We learned in school that repetition is one way of helping us to remember a key fact or principle. Many of us have also learned that it’s a way of persuading people of the truth of an otherwise questionable assertion.
Take “baseless claims,” for example. Within a week of the election that phrase appeared in every news article about Donald Trump’s insistence that fraud had stolen his re-election out from under him. News outlets in print, television, the internet, and radio all adopted the alleged truism that his claims were baseless. How they determined that without an examination of the situation in all the states Trump lost was not reported. Thus, the “baseless claims” term represented an assumption on the part of the media, notwithstanding that over the past several weeks it has become apparent that it was accurate. But well before that, “baseless claims” was made part of the American consciousness.
Please raise your hands if you’re sick and tired of being manipulated by the media. Whoa, too many to count!
Even more worrisome is the phrase, “systemic racism.” Gaining traction during the 2020 year of media-justified rioting, looting, murder and mayhem in cities across the country, “systemic racism” became the blanket explanation for criminal behavior. I’m not convinced that racism is systemic in this country, simply because I haven’t seen proof or even strong evidence that racism has infected our entire American way of life.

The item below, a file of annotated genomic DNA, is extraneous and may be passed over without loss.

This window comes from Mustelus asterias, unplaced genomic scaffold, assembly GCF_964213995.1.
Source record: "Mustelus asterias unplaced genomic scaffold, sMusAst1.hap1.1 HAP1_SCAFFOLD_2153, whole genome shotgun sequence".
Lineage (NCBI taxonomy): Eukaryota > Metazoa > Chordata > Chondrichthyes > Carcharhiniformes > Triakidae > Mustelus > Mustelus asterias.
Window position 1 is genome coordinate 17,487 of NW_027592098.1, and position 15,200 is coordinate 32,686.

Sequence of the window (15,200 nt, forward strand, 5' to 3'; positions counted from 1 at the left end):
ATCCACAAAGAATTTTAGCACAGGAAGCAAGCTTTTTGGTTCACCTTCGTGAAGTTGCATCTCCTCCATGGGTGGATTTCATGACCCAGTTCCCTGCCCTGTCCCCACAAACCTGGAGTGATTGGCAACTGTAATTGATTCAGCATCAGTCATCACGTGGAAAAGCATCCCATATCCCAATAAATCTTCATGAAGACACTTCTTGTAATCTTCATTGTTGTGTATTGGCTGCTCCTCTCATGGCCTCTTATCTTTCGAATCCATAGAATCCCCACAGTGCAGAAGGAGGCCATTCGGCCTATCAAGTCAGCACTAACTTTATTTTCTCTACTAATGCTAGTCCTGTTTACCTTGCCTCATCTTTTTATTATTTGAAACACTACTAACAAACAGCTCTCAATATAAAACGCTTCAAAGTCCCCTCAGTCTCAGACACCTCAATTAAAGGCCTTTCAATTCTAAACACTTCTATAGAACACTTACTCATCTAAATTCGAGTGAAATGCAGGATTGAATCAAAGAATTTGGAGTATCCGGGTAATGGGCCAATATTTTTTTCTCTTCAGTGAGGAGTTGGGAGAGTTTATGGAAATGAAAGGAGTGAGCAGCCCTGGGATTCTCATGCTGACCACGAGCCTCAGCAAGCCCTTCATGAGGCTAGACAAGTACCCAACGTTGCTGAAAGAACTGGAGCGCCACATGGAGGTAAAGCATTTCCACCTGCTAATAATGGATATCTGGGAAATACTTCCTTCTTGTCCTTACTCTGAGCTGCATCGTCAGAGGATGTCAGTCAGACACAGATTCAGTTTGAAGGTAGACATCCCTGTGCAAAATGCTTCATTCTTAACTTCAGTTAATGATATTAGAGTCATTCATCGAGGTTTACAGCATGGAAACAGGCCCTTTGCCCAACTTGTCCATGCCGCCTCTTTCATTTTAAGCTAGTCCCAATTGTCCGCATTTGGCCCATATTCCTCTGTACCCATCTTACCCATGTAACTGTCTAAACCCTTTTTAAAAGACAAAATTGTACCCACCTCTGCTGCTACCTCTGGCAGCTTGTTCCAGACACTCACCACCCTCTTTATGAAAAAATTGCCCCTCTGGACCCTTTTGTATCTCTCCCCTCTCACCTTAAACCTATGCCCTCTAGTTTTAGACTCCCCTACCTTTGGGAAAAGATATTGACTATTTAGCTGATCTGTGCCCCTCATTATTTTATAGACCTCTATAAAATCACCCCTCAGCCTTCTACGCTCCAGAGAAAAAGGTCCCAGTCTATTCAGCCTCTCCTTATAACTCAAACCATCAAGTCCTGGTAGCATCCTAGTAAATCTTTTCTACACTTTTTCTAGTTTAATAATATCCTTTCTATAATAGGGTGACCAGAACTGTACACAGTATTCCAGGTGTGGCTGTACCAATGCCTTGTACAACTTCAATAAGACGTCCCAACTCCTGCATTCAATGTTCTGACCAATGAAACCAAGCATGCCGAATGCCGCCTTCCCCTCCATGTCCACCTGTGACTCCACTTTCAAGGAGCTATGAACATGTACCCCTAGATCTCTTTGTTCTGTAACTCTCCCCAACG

Unfortunately a large portion of the ruling class seems to have accepted that racism is systemic throughout our government, economy, spiritual life, family life, political life. “Systemic” in this context means that the entirety of the United States is rife with racism, presumably including you and me.
This is worrisome because those in a position to legislate remedies seem to have bought into the constant repetition, hence reality, of the ubiquitous phrase. More unfortunate still, the party that institutionalized welfare in its most damaging forms, creating today’s permanent underclass, is again in power. And since racism is more likely to be seen as systemic by the party coming into power, every aspect of life in this country is subject to legislative attempts to reverse it. Hence my fervent hope that Republicans retain control of the Senate.
Does racism exist in the United States? Of course, as it does in some form or other in virtually every nation on Earth. However, many of us try daily to minimize the negative effects of racism in our own behavior. Nonetheless, some of the readers of this piece will see racism as its motivation. That’s too bad, but that’s one of the effects of the unrelenting repetition of the phrase, “systemic racism.” And that’s not a baseless claim.
James Sherry is a resident of Frederick County.